Life Sciences and Chemistry

Articles and reports from the Life Sciences and chemistry area deal with applied and basic research into modern biology, chemistry and human medicine.

Valuable information can be found on a range of life sciences fields including bacteriology, biochemistry, bionics, bioinformatics, biophysics, biotechnology, genetics, geobotany, human biology, marine biology, microbiology, molecular biology, cellular biology, zoology, bioinorganic chemistry, microchemistry and environmental chemistry.

Researchers Identify New Cause of Genomic Instability

Researchers sifting through the indispensable machinery that senses and fixes broken DNA have discovered a new culprit that can induce instability in the genome and thereby set the stage for cancer to develop.

Studies in mice have shown that loss of H2AX, a gene that produces a protein called a histone that is part of the chromosomal structure, can tip the delicate balance of proteins that are curators of the human genome. When H2AX ceases to function properly, lymphomas and solid tu

Cross-species mating may be evolutionarily important and lead to rapid change

Like the snap of a clothespin, the sudden mixing of closely related species may occasionally provide the energy to impel rapid evolutionary change, according to a new report by researchers from Indiana University Bloomington and three other institutions. Their paper was made available online by Science magazine´s “Science Express” service.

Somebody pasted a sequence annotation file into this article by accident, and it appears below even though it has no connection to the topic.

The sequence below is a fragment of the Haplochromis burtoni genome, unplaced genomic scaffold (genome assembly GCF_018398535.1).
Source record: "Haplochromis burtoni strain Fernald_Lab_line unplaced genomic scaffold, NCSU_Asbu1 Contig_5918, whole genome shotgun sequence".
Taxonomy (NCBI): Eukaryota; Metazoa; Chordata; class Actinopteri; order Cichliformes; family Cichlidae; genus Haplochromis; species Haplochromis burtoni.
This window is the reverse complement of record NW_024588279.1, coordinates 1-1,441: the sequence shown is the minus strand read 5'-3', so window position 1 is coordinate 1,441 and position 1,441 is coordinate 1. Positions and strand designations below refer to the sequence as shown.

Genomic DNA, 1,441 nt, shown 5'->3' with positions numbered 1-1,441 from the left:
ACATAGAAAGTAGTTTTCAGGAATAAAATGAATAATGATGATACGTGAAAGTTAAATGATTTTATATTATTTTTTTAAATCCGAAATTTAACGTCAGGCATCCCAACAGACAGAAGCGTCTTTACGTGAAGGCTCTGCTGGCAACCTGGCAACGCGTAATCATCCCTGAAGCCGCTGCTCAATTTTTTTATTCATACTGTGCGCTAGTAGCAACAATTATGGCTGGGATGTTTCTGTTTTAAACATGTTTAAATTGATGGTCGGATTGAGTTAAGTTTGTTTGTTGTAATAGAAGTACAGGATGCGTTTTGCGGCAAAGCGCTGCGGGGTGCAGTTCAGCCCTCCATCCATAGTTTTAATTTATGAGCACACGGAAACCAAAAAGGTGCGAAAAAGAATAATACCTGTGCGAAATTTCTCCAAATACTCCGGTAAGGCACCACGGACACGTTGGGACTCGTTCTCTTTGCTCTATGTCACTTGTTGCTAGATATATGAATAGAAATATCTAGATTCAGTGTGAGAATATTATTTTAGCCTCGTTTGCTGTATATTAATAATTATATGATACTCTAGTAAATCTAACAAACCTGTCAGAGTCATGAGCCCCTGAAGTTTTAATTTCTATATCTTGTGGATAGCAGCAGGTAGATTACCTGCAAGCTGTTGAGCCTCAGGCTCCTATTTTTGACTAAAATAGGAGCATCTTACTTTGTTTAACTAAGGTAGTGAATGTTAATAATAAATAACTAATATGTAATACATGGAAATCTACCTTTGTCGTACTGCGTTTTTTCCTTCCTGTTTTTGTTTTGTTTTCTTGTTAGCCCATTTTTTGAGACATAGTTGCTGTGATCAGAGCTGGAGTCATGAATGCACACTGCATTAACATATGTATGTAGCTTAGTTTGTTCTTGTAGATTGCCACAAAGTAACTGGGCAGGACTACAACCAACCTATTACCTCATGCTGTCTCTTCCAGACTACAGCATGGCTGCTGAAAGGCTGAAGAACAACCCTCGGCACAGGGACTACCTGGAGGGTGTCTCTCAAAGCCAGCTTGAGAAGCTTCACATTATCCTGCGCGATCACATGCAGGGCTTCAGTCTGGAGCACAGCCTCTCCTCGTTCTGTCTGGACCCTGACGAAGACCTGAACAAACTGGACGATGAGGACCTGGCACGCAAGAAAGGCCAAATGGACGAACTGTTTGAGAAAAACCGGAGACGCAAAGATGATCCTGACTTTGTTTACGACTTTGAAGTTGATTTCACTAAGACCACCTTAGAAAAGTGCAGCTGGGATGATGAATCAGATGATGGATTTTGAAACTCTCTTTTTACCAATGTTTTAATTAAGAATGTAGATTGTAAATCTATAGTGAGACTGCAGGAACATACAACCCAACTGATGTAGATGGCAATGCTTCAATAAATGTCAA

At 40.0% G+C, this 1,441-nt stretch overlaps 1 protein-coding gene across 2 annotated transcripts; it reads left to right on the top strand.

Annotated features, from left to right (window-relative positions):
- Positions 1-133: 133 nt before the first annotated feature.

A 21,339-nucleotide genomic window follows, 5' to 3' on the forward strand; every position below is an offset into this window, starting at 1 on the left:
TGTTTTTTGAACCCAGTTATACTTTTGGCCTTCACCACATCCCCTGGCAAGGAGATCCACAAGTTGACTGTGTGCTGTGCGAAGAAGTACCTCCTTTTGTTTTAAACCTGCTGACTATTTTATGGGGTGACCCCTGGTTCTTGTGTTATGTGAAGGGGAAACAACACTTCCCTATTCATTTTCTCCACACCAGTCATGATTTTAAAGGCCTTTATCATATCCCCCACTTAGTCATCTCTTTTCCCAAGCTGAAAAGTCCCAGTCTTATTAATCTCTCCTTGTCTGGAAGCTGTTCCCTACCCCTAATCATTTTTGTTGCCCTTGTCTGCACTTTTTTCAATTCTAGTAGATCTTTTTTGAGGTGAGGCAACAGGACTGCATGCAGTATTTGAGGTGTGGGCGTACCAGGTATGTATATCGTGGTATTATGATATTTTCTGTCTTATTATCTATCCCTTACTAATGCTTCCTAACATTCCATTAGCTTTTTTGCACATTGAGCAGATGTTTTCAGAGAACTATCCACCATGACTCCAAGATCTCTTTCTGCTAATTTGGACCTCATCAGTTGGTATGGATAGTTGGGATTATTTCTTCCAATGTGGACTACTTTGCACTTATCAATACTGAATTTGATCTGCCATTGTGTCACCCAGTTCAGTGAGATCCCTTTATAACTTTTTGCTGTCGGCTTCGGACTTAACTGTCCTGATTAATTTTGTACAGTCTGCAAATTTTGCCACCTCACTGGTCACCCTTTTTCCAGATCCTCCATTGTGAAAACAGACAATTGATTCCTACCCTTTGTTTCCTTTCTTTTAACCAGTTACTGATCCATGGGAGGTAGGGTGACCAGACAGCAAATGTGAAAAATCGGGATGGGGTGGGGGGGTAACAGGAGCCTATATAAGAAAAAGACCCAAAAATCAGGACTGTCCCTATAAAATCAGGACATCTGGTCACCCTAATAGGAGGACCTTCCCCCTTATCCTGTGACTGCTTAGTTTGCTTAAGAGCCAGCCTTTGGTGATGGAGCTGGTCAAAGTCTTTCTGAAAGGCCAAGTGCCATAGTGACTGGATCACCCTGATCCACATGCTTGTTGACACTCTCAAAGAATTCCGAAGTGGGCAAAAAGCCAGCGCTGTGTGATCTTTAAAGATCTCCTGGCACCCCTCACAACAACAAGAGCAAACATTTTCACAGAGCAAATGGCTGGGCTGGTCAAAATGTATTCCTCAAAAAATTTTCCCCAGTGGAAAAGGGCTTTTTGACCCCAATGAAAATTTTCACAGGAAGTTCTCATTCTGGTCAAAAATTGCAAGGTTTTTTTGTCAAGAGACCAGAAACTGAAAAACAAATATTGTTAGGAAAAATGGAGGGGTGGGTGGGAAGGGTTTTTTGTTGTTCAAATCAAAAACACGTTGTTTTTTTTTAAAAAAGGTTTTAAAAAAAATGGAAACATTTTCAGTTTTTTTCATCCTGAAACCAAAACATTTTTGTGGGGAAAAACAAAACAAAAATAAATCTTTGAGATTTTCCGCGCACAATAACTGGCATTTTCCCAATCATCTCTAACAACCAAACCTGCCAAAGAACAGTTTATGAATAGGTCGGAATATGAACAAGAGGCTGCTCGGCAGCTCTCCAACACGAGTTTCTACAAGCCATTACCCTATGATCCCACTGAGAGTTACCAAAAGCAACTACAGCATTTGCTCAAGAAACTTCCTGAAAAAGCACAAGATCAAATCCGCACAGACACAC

A study of sunflower species that began 15 years ago shows that the sudden mixing and matching of different species´ genes can create genetic super

Scientists demonstrate new method for discovering cancer gene function

Using a new approach for dissecting the complicated interactions among many genes, scientists at Dana-Farber Cancer Institute have discovered how a common cancer gene works in tandem with another gene to spur the unchecked growth of cells. The researchers say the technique was so useful in solving a longstanding puzzle that it may expedite the discovery of other such gene interactions that lead to cancer, and could accelerate the development of new cancer drugs.

The report in the Aug

UNC studies identify key genes involved in blood vessel development

New research from the University of North Carolina at Chapel Hill has identified two genes that play key roles in regulating blood vessel development.

The research appears in two reports published in the Aug. 15 issue of Molecular and Cellular Biology, a professional journal. Dr. Cam Patterson, professor of medicine and director of the Carolina Cardiovascular Biology Center and a member of the UNC Lineberger Comprehensive Cancer Center, led both studies.

Both research papers

Name that tune: How birds learn to recognize song

Researchers in a University of Chicago lab are peering inside the minds of European starlings to find out how they recognize songs and in the process are providing insights into how the brain learns, recognizes and remembers complex sounds at the cellular level. In a study published in the Aug. 7, 2003, issue of Nature, the researchers show how songs that birds have learned to recognize trigger responses both in individual neurons and in populations of neurons in the bird’s brain.

“We found

Why we’re all lefties deep down

It may be a right-handed world, but recent Purdue University research indicates that the first building blocks of life were lefties – and suggests why, on a molecular level, all living things remain southpaws to this day.

In findings that may shed light on the earliest days of evolutionary history, R. Graham Cooks and a team of Purdue chemists have reported experiments that suggest why all 20 of the amino acids that comprise living things exhibit “left-handed chirality,” which refe

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